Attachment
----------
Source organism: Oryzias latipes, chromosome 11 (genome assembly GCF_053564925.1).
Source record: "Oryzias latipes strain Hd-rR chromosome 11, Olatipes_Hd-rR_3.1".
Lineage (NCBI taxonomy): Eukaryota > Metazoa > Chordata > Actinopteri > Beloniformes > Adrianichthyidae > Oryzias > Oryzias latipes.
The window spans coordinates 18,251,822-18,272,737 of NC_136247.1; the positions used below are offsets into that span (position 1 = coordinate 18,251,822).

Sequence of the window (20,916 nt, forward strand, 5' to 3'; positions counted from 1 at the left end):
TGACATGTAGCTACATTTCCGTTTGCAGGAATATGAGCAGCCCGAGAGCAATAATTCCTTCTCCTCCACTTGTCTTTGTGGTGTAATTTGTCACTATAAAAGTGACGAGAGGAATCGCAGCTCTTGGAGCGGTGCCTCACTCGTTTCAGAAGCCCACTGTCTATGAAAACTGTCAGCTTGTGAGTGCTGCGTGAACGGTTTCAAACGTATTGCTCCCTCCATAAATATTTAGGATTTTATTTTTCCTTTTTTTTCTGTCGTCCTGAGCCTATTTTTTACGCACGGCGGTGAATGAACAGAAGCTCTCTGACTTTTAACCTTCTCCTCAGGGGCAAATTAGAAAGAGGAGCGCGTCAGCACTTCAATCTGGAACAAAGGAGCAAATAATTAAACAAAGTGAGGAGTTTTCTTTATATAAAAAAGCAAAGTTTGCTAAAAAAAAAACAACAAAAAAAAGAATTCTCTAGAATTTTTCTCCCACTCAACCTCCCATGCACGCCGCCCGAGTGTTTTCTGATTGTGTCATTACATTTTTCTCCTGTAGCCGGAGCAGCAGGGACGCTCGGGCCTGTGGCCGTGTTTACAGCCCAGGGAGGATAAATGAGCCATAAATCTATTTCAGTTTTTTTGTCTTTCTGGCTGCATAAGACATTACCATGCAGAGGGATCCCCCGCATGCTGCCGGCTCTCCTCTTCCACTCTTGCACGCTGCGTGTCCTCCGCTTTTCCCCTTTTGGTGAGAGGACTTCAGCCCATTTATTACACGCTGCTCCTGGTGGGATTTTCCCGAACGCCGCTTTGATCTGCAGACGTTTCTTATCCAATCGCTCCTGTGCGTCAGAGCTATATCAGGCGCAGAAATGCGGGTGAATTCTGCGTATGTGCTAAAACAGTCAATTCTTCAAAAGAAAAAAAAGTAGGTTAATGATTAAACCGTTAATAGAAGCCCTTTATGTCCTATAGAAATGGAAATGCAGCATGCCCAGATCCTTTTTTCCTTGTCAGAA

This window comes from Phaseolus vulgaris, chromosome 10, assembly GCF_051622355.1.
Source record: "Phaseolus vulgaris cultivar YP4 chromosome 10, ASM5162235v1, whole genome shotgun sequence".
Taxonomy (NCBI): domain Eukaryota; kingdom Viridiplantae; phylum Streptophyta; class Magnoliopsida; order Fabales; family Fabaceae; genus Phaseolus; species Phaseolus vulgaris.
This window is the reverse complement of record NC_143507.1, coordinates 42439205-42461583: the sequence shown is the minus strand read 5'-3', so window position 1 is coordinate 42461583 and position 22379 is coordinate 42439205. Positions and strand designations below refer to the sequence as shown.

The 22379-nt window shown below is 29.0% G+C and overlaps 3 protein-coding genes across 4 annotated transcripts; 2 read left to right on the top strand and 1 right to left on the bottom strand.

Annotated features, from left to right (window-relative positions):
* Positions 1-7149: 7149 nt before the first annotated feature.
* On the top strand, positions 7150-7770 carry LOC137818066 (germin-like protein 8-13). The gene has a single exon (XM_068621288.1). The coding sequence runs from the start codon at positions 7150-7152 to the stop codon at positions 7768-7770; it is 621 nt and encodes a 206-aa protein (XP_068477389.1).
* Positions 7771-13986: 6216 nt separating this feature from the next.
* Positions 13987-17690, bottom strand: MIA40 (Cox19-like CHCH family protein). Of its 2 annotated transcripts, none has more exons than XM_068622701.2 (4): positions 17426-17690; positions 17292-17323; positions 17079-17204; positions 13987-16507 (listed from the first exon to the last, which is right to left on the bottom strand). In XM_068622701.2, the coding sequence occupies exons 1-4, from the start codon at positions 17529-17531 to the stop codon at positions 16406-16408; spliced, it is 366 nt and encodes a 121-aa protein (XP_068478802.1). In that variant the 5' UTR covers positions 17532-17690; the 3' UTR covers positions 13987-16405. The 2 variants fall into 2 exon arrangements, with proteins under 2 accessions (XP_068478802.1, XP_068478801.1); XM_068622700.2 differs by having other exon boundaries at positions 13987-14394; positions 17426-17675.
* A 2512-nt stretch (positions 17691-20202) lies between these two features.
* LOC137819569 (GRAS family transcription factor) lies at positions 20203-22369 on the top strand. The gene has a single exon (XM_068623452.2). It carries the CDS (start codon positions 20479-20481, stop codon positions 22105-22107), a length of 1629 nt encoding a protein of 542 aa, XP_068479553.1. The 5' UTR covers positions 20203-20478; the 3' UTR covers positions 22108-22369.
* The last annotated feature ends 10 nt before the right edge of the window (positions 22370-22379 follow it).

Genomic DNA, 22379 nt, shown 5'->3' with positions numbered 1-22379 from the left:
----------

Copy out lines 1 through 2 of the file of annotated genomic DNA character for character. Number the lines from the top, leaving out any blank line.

Source organism: Oryzias latipes, chromosome 11 (genome assembly GCF_053564925.1).
Source record: "Oryzias latipes strain Hd-rR chromosome 11, Olatipes_Hd-rR_3.1".